Senior Reese McClure finished her floor routine pointing up to the sky. When she finished, tears filled her eyes as she ran over to coach Brett Nelligan for a bittersweet hug. McClure scored a career-high 9.925, capping off an emotional moment in a splendid day for Maryland, which scored a season-high 197.100.
“She means so much to us because you know, that’s an in-state kid, you know, homegrown talent, that it was really important for us to get her to keep her home,” said Nelligan. “She’s just a phenomenal person… and just one of the greatest Terps I’ve had the pleasure of coaching.”
Maryland (17-8, 2-7 Big Ten) defeated Towson, Temple, GW and Yale with its season-high score, all while sporting rainbow leotards to celebrate Pride Night during the Maryland Five meet on Sunday.
The Terps’ 197.100 score was the fourth-highest mark in team history.
“It just feels really special. I know it’s something that they wanted to do,” coach Brett Nelligan said after his team eclipsed the 197-mark. “They had to work really hard to get to this point.”
Maryland began the competition on the sidelines, watching its competition perform for about twenty minutes. Nelligan felt the first rotation bye was positive, as it was a precursor for Saturday’s Big Ten championship, where the Terps will also begin on a bye.
Towson began on the vault, GW the bars, Temple the beam and Yale the floor.
After patiently waiting, coach Nelligan’s squad headed to the vault. Freshman Taylor Rech earned a 9.825, following a nearly perfect Yurchenko full and a stuck landing. Rech averaged a 9.792 before coming into Sunday’s meet.
Olivia Weir followed up her score from Friday, scoring the same 9.850 on the vault. Weir’s score, Maryland’s highest vault score of the competition, led the No. 20 vault unit to a 49.150, up .150 from Friday’s outing. Emma Silberman, Reese McClure and Josephine Kogler each scored 9.825, while Alexsis Rubio earned a 9.750.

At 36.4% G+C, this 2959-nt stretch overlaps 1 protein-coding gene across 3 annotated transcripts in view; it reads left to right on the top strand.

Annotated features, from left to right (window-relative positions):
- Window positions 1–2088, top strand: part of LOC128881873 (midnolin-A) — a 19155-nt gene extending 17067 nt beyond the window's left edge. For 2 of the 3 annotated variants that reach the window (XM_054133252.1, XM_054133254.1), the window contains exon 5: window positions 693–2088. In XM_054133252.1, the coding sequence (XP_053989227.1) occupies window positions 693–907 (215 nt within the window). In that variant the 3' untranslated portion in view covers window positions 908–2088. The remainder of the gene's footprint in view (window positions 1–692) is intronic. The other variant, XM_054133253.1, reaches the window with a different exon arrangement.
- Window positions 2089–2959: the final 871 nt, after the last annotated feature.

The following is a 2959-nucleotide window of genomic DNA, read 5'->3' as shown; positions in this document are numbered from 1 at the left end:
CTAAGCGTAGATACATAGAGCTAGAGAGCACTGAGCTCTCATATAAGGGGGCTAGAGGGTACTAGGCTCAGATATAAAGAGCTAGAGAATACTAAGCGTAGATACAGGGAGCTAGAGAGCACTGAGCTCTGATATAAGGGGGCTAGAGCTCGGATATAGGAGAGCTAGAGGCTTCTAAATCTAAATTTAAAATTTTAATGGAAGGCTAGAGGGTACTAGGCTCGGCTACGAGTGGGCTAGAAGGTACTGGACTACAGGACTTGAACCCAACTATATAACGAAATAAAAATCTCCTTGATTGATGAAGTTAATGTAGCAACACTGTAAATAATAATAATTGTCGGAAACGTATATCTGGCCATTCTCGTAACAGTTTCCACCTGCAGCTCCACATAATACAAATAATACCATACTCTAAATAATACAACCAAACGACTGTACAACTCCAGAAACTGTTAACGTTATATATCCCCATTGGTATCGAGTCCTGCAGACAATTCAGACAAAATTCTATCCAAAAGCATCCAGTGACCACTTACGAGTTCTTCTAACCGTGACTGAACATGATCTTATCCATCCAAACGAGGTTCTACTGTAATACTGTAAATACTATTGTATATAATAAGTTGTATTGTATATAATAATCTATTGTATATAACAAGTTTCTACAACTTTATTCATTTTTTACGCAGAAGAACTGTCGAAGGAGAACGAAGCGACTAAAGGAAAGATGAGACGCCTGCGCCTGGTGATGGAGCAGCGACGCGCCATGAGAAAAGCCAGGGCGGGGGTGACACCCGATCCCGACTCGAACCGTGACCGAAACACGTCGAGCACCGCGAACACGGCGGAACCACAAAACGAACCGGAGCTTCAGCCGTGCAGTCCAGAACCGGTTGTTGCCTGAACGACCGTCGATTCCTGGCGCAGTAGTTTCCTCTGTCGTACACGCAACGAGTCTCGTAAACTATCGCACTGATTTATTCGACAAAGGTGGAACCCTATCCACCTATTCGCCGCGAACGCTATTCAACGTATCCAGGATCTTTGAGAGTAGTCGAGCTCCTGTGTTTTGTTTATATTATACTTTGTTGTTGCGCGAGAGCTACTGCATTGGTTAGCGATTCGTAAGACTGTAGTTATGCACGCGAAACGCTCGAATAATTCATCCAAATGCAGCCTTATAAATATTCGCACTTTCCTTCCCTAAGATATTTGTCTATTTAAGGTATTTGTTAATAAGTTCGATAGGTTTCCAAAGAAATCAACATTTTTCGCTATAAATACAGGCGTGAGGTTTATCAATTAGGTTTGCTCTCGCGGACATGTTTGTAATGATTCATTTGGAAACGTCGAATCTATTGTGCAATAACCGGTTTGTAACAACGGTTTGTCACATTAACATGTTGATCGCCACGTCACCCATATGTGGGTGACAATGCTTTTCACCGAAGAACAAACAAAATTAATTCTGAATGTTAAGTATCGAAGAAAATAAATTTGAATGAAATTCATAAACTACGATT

Maryland headed to the bars after the first rotation, where it earned 49.275. Sierra Kondo led the Terps in scoring, nailing a 9.925. Kondo displayed high flying release moves, swinging elegantly between the high and low bars while maintaining perfect clean body lines.
“We have so much confidence in her,” Nelligan said of Kondo. “She put it all together, she kind of let it happen. It was as close to perfect as you can get.”
In their final ever meet at home, seniors Aleka Tsiknias and Silberman soared high on the uneven bars, earning 9.875 and 9.825, respectively.
The Terps entered the beam rotation with a score of 98.425.
Nelligan’s beam unit scored 49.200, a major increase from Friday’s 48.250. Elizabeth Debarberie and McClure each scored 9.800, while freshman Maddie Komoroski earned a 9.875.
Silberman performed a flawless double back handspring layout step out into layout step, showing no signs of instability. Her dismount, a roundoff to a one and a half, was nearly a stuck landing. The senior scored a 9.825.
To anchor the unit, Kogler earned a 9.900, the highest beam score of the afternoon. Kogler averaged 9.743 coming into the meet. Her unique front walkover consisted of pointed toes and perfect sight to land her feet on the beam.
The Terps finished the meet on the floor, where they started the exercise hot. Maryland scored three 9.875’s, earned by Rech, Rhea Leblanc, and Komoroski. Their power and leap sequences elevated the mats through each skill.
As the rotation progressed, Silberman and Taylor Osterhout each scored 9.900 and season highs.
The Terps floor unit left the competition with a 49.475, its second highest floor score of the season.
Silberman crowned her second-straight all-around title, finishing the afternoon with 39.375. Sunday marked her second highest all-around score of the season, only -.025 less than her best.
“I think that using this fuel into the next meet and even regionals,” said Silberman. “This is a perfect way to go into it all.”
The Terps head into the postseason Saturday, competing in the Big Ten Championships in Iowa City. Nelligan’s team finished sixth overall, scoring 196.450 in 2022.
“I think going off of a season high into Big Ten is really going to allow us to be super confident and just go in there,” McClure said. “We can trust our training and that we’re ready to be in any situation that gets thrown at us.”